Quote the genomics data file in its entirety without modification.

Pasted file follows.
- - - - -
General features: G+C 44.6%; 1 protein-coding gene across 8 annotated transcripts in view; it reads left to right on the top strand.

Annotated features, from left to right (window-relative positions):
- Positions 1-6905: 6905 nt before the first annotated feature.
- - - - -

General features: G+C 44.6%; 1 protein-coding gene across 8 annotated transcripts in view; it reads left to right on the top strand.

Annotated features, from left to right (window-relative positions):
- Positions 1-6905: 6905 nt before the first annotated feature.